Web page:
We live in a digital age. Chances are, you don’t know anyone who doesn’t own a smart phone, tablet, laptop or desktop computer. Many of us have all of the above, not to mention video consoles, high-definition TVs, gaming devices and more.
It all adds up to a whole lot of time spent staring at a screen — 11 hours a day on average for adults in the U.S. [source: Nielsen]. That includes watching TV as well as interacting with handheld devices. Of course, for adults, much of that screen activity is likely to be work-related. But what about your kids?
Average screen time for teens is nine hours a day. For kids 8 to 12, it’s 6 hours and for kids 2 to 5, it’s 4.5. [source: Todaysparent]
And that’s where problems can arise.
The downside of digital
Too much time on screen can lead to a host of physical and psychological problems, including obesity [source (Jan 2019): BMJ Journels], headaches, neck and shoulder pain, eye strain, irritability, reduced attention span and problems sleeping [source: All About Vision].
The medical journal Preventive Medicine Reports notes that kids from 2 to 17 who spend more than 7 hours a day on screen are more than twice as likely to be diagnosed with depression or anxiety. [source: ScienceDirect]
So how much time on screen is too much? The American Academy of Pediatrics [Source (Nov 2016) – Media and Young Minds] provides the following guidelines:
- Kids younger than 18 months: 0, with the exception of video chatting
- Kids 2 to 5: 1 hour a day
- Kids 6 and older: Set consistent limits that ensure they get at least one hour of exercise daily and 8 to 12 hours of sleep
What you can do
If you think your kids are spending too much time on their screens, here are some tips to help you dial it back a notch.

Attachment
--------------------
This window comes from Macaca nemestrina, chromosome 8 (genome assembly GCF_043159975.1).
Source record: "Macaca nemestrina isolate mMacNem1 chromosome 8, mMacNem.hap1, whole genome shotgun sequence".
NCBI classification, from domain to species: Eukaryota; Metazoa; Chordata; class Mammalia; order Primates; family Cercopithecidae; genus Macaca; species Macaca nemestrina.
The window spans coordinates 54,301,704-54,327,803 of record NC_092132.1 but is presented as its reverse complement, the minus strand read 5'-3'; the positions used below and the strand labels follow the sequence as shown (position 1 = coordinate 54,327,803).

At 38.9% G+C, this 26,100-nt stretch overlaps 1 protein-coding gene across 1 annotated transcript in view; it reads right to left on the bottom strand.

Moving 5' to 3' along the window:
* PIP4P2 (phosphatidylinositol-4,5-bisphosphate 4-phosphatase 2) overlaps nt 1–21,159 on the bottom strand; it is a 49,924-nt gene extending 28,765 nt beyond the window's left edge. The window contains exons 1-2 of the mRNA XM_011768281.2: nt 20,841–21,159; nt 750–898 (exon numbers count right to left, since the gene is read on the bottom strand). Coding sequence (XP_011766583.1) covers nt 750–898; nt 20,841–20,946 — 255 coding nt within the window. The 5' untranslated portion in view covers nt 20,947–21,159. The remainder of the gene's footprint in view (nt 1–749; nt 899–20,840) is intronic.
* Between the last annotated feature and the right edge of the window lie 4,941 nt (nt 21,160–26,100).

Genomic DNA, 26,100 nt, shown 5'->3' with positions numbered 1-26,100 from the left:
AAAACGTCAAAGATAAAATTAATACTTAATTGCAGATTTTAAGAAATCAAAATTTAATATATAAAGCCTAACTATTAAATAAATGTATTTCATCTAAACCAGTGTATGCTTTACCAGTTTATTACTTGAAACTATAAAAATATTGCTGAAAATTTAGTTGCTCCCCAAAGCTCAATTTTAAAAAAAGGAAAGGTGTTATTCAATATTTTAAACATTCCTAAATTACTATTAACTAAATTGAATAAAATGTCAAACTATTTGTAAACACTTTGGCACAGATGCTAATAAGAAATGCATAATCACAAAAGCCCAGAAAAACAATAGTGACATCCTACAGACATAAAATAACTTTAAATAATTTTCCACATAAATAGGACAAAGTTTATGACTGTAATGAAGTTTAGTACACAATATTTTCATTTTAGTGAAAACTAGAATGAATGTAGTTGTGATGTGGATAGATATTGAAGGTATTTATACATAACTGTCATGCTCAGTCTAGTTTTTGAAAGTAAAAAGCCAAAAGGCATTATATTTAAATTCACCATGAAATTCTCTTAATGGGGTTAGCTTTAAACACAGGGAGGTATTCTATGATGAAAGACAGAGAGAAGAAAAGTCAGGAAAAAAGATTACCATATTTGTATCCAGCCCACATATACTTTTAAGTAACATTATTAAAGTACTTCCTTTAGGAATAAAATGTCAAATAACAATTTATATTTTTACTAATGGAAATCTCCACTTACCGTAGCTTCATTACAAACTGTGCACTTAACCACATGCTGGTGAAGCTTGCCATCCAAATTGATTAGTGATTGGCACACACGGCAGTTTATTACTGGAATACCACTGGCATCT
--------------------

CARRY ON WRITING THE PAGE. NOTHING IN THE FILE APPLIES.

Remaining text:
Set a daily limit. Consider treating screen time like an allowance, with a daily allotment. Unused hours from one day can be “banked” for future use.
Interrupt at a natural break. If you unplug the device right when your child is about to break through to the next level of their favourite video game, you can expect a scene. Instead, turn off at the end of a level or the end of the TV show.
Bar devices from the breakfast/dinner table. Mealtime should be a time to interact face-to-face, catch up on the events of the day and rediscover the art of conversation.
No devices in the bedroom. Your child’s bedroom should be a device-free zone. That means no television, no tablet, no smartphone. Studies consistently show that children who have media devices in their bedroom are more likely not to get the sleep that they need.
Get outside. Weather permitting, spend some family time in the fresh air getting a little exercise, whether walking, biking or playing ball.
Engage in media with them. It’s important to know what your child is doing on-screen, especially for “tweens” and young adolescents. Children of this age may be subject to — or even engaging in — cyber-bullying. They also may not realize how dangerous it can be to share their personal information or photos online.
Have a device-free vacation. Even if it’s just for a weekend, try to spend some time together with no screens whatsoever.
Substitute other activities. Show your kids all the wonderful things they can do without a screen — reading, for example, or cooking. If they’re artistically inclined, consider signing them up for music, art or dance classes. If they’re more into sports, keep an eye out for local baseball, soccer or football games. Even something as simple as installing a basketball hoop above the garage door can help motivate them to get off the couch.
Be a role model. Reducing your own screen time can have benefits for you as well as your kids. While it can be tempting after a day at work to come home and vegetate in front of the TV, try to mix it up a bit. Go for a walk, organize your closet or make something special for dinner.
Get the app. Ironically, one of the best ways to monitor your kids’ screen time is to use an app on your own device. Screen Time Parental Controls are available for both iOS and Android, with a range of free and paid services that allow you to set screen time limits, pause your child’s device, make schedules and set and approve tasks.
Focus on the good
Finally, remember that not all screen time is created equal. Digital media play an important role in introducing your child to current events, important social and environmental issues, current events and more. For children who are shy or have difficulty interacting with others in person, the screen can foster social inclusion. And there’s an abundance of educational and creative programming available that can have a positive impact.